Three Museums in Cincinnati

Sunday I explored 3 museums in Cincinnati:

The Cincinnati Art Museum – is a wonderful collection of art, on par with state art museums around the country. It does a terrific job of bringing art to the city (it’s actually one of the oldest in the country) – like many art museums using a sort of checklist  approach to showing work: a cycladic statue, check; an Egyptian sarcophogus, check; a Monet, check; a Picasso, check; a Rodin, a Calder, a Roman this, a Greek that – check, check, check & check.

It does what it sets out to do and so I find no fault – I do especially like that it places emphasis on the rich history of art from the region with it’s Cincinnati Wing. This addition, opened in 2003 and includes the “Cincinnati Painters” and also Rookwood pottery, along with glass, metalworks and furniture.  There are beautiful examples of work by John H. Twachtman, Joseph H. Sharp, Frank Duveneck, and Henry Farny and many others – Cincinnati was one of the foremost art centers of the late nineteenth and early twentieth centuries.

During this trip, I was happy to get to see a new statue installed this past Spring out front: Jim Dine’s Pinocchio (Emotional) – a 12 foot bronze greeting visitors upon the approach to the museum. His work was also featured prominently in an exhibit, In Celebration of Pinocchio with hometown artists including Jim Dine, Casey Rioden Millard, Mark Fox, Jay Bolotin and Will Hutchinson.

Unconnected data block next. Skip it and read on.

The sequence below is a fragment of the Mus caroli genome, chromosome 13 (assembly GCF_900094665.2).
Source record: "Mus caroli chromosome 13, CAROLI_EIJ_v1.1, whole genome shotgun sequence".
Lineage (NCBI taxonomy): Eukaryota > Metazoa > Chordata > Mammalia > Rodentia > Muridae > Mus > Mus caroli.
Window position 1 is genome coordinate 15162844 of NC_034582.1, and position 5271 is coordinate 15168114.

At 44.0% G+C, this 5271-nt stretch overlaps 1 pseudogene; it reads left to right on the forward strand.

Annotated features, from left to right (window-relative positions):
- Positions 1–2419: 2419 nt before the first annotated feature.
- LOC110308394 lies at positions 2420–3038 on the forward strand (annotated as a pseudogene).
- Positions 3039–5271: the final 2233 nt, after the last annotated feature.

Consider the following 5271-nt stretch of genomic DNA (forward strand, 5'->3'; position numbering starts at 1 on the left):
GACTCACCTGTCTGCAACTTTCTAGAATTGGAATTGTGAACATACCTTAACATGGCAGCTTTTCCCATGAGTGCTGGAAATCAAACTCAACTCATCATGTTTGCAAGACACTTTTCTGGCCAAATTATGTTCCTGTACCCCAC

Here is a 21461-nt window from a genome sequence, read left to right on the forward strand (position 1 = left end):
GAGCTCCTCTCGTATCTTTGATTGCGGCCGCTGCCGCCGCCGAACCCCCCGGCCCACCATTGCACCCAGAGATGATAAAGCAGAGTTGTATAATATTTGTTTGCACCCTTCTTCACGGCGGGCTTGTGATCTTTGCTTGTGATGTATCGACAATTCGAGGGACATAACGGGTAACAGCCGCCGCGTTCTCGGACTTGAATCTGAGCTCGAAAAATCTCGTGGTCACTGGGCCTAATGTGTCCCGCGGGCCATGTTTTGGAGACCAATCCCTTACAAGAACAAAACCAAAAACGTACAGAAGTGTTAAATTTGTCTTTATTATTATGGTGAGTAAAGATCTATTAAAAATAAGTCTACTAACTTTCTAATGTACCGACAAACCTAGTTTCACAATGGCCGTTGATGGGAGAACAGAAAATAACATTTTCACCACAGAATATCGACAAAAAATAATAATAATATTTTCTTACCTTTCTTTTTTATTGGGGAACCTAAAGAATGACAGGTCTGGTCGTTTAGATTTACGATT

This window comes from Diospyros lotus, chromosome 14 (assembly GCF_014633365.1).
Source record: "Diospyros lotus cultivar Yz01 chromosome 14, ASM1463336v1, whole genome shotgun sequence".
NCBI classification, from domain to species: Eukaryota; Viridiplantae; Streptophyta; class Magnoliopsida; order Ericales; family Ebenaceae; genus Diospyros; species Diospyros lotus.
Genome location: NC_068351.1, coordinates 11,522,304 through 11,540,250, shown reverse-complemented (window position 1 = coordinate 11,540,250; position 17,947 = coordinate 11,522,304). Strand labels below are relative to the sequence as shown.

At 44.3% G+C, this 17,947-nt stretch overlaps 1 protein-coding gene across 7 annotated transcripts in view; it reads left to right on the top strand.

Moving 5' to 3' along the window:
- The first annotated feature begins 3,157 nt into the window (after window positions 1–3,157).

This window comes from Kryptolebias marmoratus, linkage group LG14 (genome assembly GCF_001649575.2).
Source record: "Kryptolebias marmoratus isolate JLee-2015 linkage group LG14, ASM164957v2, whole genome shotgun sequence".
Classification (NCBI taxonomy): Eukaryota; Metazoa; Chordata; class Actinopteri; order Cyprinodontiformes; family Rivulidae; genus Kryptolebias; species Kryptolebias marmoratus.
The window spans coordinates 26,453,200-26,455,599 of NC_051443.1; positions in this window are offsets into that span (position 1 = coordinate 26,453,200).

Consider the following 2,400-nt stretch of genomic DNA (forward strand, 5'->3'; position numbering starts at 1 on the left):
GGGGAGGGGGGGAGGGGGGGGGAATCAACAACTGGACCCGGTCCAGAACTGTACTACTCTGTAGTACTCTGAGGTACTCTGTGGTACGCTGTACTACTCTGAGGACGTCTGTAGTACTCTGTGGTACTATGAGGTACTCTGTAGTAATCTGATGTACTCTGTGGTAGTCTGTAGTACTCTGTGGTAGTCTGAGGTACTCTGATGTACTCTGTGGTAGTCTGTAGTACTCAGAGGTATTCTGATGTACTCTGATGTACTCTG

The Taft Museum of Art – This 1820’s house on a hill was donated to the city by the Tafts. Charles Taft and his wife Anna Sinton Taft were brother and sister-in-law to President WIlliam Howard Taft. Their collection of art, bequeathed to the city, includes Eurpoean and American master paintings, Chinese porcelains and European decorative arts – there are works by Rembrandt, Hals, Goya, Gainsborough, Turner, Ingres, Whistler and Sargent.

While I was there I enjoyed the collection and also 2 special exhibits. The first was Mathew Albritton’s photography in Ohio to the White House  – a look at the brithplaces and childhood homes of seven presidents.  The second, al look at the collection of French paintings on loan from the Wadsworth Atheneum in the exhibit Old Masters to Impressionists. Additionally, the city was celebrating it’s 80th anniversary of the museum with an exhibit of 80 reproductions from the collection placed throughout the Cincinnati Valley.

The Contemporary Arts Center – This striking 6-story jig-saw puzzle of a building designed by Zaha Hadid opened in 2003. It is a non-collecting museum dedicated to presenting contemporary ideas from around the world. – this time around I saw Jannis Varelas’ Sleep My Little Sheep Sleep, Francis Upritchard’s A Long Wait, and Spectacle: The Music Video.

Art for All, Taft Museum
Taft Museum

The Captive, by Henry F Farny 1885 at Cincinnati Art Museum

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